Nearly everyone knows that iron deficiency causes tiredness and fatigue but it’s one of the best kept secrets that iron deficiency causes much more than a tired body!
When we are fatigued we are not motivated for a start! But iron deficiency also effects our mood including feelings of depression!
Check out our, signs and symptoms, in the list below:
- Brittle nails or spooning of the nails
- Cracks at the sides of the mouth
- Pale skin
- Swelling or soreness of the tongue
- Chest pain
- Coldness in the hands and feet
- Difficulty concentrating
- Fatigue, or feeling tired
- Irregular heartbeat
- Pica, which are unusual cravings for nonfood items, such as ice, dirt, paint, or starch.
- Restless legs syndrome
- Shortness of breath
- Pregnancy complications
- Increased risk of infection
- Motor or cognitive development delays in children
Three reasons you might be iron deficient:
1. You aren’t getting in enough iron in your diet
2. You are losing blood somehow, somewhere!
3. You are not absorbing the iron you are getting from your diet!
It’s one thing to supplement with iron when you are low it’s another to find out why you are low! This later is often forgotten in our knee jerk ability to supplement or have an iron infusion, yet this is critical if you want to stop the ongoing loss. In saying that if you are just not getting in enough high iron foods that is easy enough to learn what they are how often you must eat them to satisfy your body’s requirement for them, but it can commonly be a result of something else and this must be identified.
How to check your iron levels
It is important to check your stored iron levels annually, which you can measure in a blood test called an iron study, this measures serum iron, transferrin (or total iron binding capacity), transferrin saturation and serum ferritin (stored iron) levels. To see if you are at the right ranges all need to be tested and interpreted depending on many factors.
Factors to be considered include things such as, menstruating females who are losing blood monthly will have values that differ from females who are not menstruating or are menopausal, males have much higher levels of stored iron due to this, individuals who are inflamed will have higher ferritin levels (which actual can be a marker that identifies inflammation is occurring for an individual because the body stores iron when its inflamed), certain health conditions can alter results such as colitis or celiac disease. Testing levels for a female just before menstruation will show the highest that iron ever will be for that female and levels tests just after menstruation will be the lowest. An individual who dosn’t eat red meat is likely to have lower levels than an individual who does, although these other factors still need to be considered in the interpretation process.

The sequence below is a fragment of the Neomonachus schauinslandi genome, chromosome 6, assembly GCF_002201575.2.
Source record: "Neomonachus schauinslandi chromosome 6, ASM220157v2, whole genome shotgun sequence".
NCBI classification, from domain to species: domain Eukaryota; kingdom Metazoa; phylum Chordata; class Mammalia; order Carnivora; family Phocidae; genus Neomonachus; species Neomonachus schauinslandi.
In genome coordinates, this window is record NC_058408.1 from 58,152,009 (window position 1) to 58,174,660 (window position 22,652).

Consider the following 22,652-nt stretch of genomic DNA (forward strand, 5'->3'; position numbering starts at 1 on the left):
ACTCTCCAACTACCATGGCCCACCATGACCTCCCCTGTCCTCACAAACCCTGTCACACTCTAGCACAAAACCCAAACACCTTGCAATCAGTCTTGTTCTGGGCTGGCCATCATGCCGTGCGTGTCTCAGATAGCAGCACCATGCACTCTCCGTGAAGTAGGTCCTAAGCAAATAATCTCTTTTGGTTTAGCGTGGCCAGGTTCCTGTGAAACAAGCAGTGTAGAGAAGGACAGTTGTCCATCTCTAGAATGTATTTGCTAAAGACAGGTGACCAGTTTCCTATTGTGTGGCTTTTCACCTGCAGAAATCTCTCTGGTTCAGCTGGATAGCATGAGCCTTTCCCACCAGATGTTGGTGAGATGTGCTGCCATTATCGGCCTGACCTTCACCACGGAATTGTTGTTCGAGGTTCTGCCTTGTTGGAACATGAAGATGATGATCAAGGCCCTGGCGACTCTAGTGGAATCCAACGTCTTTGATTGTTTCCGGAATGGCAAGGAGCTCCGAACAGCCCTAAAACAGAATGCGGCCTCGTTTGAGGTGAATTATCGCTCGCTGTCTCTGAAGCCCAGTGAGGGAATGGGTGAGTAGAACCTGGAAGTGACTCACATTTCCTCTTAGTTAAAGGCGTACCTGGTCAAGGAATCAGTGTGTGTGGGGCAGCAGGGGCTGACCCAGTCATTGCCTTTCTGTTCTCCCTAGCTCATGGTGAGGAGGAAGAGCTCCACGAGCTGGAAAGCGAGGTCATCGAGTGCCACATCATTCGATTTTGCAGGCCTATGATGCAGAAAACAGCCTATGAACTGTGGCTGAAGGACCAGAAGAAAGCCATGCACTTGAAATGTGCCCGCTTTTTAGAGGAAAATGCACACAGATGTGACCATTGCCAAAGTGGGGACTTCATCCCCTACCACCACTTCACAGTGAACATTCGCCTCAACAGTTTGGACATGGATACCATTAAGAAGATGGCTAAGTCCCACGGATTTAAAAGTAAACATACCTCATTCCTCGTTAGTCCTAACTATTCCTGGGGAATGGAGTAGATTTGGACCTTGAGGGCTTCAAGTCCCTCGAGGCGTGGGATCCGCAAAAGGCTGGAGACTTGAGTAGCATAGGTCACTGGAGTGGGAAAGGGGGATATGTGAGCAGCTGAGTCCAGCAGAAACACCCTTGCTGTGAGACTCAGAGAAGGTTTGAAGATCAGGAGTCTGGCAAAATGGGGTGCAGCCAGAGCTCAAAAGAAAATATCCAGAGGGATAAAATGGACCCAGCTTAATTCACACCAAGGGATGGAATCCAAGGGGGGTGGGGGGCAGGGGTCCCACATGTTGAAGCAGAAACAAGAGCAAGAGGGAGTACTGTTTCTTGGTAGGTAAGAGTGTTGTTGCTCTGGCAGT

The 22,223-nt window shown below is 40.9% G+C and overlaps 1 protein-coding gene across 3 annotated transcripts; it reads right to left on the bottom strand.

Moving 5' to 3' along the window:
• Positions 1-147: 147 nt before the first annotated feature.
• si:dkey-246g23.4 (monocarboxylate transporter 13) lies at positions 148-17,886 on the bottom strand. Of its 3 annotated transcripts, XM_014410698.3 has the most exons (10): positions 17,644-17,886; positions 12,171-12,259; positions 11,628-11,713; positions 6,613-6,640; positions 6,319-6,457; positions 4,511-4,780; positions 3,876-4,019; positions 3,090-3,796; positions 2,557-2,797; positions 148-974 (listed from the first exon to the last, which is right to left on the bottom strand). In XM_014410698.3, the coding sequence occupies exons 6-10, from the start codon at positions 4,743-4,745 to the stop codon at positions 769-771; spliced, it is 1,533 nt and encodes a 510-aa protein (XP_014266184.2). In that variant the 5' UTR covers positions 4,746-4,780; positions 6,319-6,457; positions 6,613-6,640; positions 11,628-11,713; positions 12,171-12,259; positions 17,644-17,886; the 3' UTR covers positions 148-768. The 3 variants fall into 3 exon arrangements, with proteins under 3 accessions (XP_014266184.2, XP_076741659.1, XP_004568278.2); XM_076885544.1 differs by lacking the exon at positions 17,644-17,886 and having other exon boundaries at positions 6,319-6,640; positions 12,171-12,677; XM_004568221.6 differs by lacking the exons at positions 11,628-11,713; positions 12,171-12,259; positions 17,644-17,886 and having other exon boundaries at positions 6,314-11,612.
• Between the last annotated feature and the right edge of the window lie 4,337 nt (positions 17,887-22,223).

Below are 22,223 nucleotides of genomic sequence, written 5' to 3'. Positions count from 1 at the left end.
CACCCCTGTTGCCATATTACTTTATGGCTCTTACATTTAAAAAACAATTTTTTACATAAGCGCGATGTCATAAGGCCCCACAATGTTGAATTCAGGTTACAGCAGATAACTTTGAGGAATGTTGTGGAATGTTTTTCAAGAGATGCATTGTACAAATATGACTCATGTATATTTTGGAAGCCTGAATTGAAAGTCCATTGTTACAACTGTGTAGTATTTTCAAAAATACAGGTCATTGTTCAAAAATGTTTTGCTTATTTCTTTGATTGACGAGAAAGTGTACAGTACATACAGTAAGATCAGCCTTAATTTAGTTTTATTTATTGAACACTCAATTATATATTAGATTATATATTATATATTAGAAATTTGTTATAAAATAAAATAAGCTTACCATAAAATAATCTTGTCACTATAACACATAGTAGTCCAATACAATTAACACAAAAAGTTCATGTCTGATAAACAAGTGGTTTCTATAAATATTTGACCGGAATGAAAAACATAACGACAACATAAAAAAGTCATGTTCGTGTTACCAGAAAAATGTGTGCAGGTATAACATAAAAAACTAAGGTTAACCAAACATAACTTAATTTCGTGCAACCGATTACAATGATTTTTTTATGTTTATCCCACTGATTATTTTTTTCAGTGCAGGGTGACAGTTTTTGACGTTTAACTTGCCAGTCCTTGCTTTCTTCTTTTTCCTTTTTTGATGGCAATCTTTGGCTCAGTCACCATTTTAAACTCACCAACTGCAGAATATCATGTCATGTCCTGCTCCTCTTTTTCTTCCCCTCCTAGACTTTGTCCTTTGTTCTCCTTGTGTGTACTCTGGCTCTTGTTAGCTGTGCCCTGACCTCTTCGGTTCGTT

So careful interpretation is key!
What you can do to address iron deficiency
- Eat iron rich foods such as liver, grass fed red meat, spinach, pumpkin seeds, lentils, white beans, oysters and dark chocolate (at least 70% cocoa). Even though animal-based iron (Heme) is absorbed better in the body than plant based iron (non-heme), with a bit of attention to details you can do many things to improve your iron stores if you’re plant based.
- Eat foods high in vitamin C such as kiwi, red and green capsicum, and strawberries etc can enhance absorption of iron if you eat it together. Avoid calcium-rich foods with iron-rich foods as calcium interferes with the absorption of iron. If you are taking these supplements take them apart.
- Optimise your gut function- If your gut is compromised it can affect the absorption of iron as stomach acid helps absorption. If you feel bloated often or feel full quickly after eating you might have poor stomach acid (hypochlorhydria), apple cider vinegar with the mother or lemon juice in water can help this and also enhance absorption of iron.
- Take good quality supplement. Not all supplements are created equal, it is best if you talk to a naturopath or a nutritionist to get the proper iron supplement that suits your situation.
- Iron is best taken morning or night and there are forms which are gentler on the gut.
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Pineda O, Ashmead H.D. (2001). Effectiveness of treatment of iron-deficiency anemia in infants and young children with ferrous bis-glycinate chelate. Nutrition.(5):381-4. doi: 10.1016/s0899-9007(01)00519-6. PMID: 11377130.
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U.S. Department of Agriculture ARS. USDA National Nutrient